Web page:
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Why Workers Need A Union: An Interview With Former Brooklyn Academy of Music Video Editor & Motion Designer Kaitlyn Chandler: “Without A Union, Nothing Is Really Promised”

Published Friday, June 21, 2019
by Meagan Day/Jacobin Magazine
Why Workers Need A Union: An Interview With Former Brooklyn Academy of Music Video Editor & Motion Designer Kaitlyn Chandler: “Without A Union, Nothing Is Really Promised”

(NEW YORK CITY) - The Brooklyn Academy of Music (BAM) was founded in 1861 and has been continuously showcasing the performing arts at its location in New York City’s Fort Greene neighborhood since 1908.  The institution has long been a leader in avant-garde cultural production, fostering radical artists from Philip Glass to Merce Cunningham.

But now, BAM may be about to do something else radical: Unionize.

However, the executive staff at BAM is pushing back.

In documents shared with Jacobin, they assured Workers that “we will do everything we can to make sure you have the information to make your own decision about the future relationship you want to see between BAM and their Employees” - and then presented only the scariest “facts” about Unionization they could find.

For example, they emphasized that you can - theoretically - be fired for not paying Union Dues.

Of course, in a Non-Unionized workplace, including BAM, you can already be fired for nearly any reason that management decides.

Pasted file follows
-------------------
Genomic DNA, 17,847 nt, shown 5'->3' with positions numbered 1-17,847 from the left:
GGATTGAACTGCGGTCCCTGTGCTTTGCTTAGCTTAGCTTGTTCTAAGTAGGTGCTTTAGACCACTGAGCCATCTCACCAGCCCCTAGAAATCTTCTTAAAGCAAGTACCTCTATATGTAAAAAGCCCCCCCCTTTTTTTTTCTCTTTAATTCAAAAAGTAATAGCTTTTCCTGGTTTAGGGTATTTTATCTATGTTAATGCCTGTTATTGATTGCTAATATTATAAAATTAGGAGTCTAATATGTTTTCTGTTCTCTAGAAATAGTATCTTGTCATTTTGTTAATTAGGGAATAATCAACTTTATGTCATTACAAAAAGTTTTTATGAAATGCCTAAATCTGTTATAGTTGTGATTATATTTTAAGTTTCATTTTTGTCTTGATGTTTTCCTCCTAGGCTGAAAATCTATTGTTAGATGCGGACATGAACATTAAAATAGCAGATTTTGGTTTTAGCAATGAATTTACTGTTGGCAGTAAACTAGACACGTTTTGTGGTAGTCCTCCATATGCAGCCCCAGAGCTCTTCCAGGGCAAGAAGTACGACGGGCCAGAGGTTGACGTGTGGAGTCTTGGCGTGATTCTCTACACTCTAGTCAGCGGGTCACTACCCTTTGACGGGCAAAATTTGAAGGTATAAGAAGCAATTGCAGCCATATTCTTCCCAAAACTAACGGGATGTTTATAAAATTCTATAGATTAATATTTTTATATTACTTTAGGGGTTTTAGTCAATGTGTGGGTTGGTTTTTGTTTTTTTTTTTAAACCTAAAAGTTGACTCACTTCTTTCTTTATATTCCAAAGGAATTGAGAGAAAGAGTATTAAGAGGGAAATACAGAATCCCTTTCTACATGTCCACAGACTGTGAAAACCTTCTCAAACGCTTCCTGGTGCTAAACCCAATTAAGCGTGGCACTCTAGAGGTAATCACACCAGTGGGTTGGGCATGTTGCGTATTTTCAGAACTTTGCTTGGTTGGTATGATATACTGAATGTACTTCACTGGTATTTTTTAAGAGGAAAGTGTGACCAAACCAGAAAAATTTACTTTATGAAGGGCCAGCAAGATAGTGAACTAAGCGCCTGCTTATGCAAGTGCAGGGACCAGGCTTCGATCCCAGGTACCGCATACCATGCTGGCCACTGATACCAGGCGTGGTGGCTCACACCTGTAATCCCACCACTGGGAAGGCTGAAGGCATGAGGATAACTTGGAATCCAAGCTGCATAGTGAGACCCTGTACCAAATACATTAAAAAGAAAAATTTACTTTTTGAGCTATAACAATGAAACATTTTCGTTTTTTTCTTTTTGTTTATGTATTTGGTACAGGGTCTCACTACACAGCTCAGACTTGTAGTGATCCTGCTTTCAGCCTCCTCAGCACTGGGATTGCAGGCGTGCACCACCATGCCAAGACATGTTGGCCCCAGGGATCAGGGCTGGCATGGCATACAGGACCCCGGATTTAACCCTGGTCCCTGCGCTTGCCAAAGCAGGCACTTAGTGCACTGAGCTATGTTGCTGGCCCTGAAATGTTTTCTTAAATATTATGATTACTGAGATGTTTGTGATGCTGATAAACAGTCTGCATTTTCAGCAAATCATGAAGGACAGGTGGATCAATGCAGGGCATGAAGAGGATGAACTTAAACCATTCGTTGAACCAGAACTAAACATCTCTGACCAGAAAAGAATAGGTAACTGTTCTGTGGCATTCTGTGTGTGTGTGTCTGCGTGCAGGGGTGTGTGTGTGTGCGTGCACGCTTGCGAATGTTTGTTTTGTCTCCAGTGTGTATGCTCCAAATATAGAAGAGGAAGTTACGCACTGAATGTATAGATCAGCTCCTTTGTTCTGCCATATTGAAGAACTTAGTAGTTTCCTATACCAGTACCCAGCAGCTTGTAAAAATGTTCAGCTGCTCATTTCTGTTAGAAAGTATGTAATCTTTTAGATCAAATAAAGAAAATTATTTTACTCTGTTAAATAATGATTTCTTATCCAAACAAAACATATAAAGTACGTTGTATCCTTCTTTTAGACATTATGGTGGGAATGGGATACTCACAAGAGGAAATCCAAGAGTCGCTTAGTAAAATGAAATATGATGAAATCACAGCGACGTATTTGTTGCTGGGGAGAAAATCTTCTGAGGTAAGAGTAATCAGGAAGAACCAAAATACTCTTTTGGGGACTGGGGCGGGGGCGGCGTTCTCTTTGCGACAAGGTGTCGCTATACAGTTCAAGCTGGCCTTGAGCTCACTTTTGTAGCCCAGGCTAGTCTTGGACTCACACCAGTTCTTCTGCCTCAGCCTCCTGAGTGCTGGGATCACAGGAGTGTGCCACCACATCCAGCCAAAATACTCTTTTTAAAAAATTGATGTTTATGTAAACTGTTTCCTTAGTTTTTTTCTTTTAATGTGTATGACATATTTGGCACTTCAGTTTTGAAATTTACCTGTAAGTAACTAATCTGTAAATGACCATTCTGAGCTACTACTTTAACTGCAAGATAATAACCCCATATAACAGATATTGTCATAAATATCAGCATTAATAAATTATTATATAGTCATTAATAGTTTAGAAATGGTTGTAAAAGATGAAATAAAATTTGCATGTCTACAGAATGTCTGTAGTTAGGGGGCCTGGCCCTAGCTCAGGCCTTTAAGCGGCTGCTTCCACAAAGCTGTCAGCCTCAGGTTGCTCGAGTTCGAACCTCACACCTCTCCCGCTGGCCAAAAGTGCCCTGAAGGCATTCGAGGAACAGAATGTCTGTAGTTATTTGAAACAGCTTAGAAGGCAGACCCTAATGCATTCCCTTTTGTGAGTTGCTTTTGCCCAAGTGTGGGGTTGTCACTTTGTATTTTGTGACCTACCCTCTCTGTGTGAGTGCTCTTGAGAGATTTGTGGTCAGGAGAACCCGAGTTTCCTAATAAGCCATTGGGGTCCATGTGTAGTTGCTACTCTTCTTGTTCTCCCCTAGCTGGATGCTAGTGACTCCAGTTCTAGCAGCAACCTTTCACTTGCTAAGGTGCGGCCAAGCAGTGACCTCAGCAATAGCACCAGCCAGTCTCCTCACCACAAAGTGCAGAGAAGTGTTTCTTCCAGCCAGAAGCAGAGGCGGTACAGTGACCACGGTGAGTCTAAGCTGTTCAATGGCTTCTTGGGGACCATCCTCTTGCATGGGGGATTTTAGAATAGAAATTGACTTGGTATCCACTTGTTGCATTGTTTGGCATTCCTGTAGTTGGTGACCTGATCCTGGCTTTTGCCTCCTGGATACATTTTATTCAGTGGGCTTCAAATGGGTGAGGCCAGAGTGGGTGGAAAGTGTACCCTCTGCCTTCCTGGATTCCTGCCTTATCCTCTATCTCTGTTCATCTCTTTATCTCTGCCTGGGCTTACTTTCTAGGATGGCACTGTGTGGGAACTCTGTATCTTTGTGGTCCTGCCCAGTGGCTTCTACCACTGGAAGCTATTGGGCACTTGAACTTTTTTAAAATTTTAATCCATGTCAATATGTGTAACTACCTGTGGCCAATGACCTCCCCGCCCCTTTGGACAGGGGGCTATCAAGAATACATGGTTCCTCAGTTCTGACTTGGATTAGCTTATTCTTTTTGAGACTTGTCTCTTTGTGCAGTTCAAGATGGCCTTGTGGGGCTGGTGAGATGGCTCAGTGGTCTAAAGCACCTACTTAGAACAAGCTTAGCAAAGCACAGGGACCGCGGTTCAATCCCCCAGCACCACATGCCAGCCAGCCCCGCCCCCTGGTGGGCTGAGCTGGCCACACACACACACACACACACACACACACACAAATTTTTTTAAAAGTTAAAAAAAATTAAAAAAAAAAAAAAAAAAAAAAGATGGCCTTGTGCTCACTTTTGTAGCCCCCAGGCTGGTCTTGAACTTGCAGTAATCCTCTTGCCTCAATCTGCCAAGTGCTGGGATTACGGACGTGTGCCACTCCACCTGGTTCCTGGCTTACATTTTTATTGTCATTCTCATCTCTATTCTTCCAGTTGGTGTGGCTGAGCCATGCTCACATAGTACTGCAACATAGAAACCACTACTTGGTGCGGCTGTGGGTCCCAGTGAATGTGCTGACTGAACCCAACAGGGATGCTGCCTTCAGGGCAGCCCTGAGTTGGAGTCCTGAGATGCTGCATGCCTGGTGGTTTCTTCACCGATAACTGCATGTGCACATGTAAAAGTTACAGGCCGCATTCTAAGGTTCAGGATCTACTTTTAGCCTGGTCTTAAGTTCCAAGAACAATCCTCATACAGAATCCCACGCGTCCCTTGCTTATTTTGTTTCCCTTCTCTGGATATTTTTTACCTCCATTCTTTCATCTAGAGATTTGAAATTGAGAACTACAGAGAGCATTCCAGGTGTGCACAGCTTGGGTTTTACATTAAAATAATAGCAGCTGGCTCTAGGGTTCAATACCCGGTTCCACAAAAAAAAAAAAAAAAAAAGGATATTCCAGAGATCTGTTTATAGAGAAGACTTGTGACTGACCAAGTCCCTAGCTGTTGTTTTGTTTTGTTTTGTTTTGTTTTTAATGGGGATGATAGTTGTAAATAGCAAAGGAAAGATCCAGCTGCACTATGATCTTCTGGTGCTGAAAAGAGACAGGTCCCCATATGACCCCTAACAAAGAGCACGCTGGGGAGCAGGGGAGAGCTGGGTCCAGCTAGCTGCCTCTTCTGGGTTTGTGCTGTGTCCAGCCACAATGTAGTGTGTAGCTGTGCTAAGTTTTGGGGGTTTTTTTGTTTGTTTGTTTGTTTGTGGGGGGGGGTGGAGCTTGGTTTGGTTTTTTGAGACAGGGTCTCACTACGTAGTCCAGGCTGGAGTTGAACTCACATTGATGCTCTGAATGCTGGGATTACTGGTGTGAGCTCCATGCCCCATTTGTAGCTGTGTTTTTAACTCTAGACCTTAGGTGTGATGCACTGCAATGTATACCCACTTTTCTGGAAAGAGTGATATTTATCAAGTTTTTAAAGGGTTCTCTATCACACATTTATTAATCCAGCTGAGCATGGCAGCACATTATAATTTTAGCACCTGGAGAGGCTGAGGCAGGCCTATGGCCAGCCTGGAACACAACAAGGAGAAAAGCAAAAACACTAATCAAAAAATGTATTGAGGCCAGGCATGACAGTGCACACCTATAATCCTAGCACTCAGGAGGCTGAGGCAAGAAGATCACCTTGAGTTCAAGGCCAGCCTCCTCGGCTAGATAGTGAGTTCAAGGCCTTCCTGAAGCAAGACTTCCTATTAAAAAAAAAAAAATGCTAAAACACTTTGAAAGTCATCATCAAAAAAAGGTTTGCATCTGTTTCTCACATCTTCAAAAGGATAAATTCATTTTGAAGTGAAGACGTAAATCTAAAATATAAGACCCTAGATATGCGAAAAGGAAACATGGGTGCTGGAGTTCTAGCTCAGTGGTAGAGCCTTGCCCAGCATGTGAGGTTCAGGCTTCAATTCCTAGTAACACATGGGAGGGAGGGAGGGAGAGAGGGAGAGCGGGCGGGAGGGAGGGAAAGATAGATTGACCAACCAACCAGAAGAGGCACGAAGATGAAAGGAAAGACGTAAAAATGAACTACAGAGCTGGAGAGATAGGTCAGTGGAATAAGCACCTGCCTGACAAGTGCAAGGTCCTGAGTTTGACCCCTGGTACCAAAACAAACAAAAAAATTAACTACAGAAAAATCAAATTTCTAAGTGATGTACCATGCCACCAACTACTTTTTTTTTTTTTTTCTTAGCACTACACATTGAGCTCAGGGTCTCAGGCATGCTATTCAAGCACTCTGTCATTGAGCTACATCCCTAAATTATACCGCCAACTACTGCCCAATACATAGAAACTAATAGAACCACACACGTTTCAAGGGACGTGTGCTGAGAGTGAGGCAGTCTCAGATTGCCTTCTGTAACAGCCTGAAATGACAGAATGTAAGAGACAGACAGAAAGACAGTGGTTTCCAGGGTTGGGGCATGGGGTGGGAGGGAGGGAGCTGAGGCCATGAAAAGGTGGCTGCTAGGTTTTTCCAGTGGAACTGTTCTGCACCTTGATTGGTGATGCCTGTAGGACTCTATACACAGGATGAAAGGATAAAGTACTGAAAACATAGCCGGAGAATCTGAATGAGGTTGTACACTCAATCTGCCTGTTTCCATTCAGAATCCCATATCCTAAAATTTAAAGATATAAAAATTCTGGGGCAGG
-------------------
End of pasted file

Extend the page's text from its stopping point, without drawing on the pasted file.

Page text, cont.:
Jacobin’s Meagan Day spoke with Kaitlyn Chandler, a Video Editor and Motion Designer who has worked a BAM for three-and-a-half years, about why BAM Workers want to join United Auto Workers (UAW) Local 2110:

MD: What is BAM’s mission? KC: BAM is an institution dedicated to bringing avant-garde art and ideas to Brooklyn.  What we know today as BAM came into its own in the 1980s with our past President and Artistic Director Harvey Lichtenstein.  When you work here, that history is all around you.

MD: And how do BAM Workers factor into that mission?  KC: BAM works because we do.  I’ve never met a more talented, smart, and kind group of people.  And we all believe in the mission.  Whenever you tell people where you work, they immediately say: ‘Oh my god I love BAM,’ and that fills you with a sense of pride and joy.  I’m very proud of the place I work.

MD: What does your job consist of?  KC: I make the trailers for BAM shows, archive at least one performance of each BAM show and I make animated trailers for BAM festivals.  Basically, if there’s moving pixels, I and the rest of the video team probably have a hand in it.

MD: How many people are you trying to bring into the new Union?  KC: It’s between 160 and 180 right now.  Stagehands and some construction and security are already Unionized.  Our Union would represent White-Collar Administrative and Retail Workers.

MD: I spoke to a MoMA (Museum of Modern Art) Worker recently who told me the same thing about her and her Co-Workers all being proud of where they work, but she also added: ‘You can’t eat prestige.’  So why do you and your Co-Workers need a Union?  KC: Past presidents of BAM have said: ‘It’s not a job, it’s a crusade.’  But it is a job.  For ten years or longer, Workers at BAM have only seen a loss of benefits.  We lost the matching 401k; our pension plan now means that newer Employees get less.  Full-time jobs are being replaced and BAM increasingly relies on part-time, insecure jobs that pay minimum wage or just slightly above.  Meanwhile, some full-time jobs don’t even get benefits or paid time off.   So we’ve only lost, and we haven’t gained anything. Starting a Union is an effort to sustain what we have now and possibly get even more.  And we think that BAM can really benefit if the Workers are treated more fairly.

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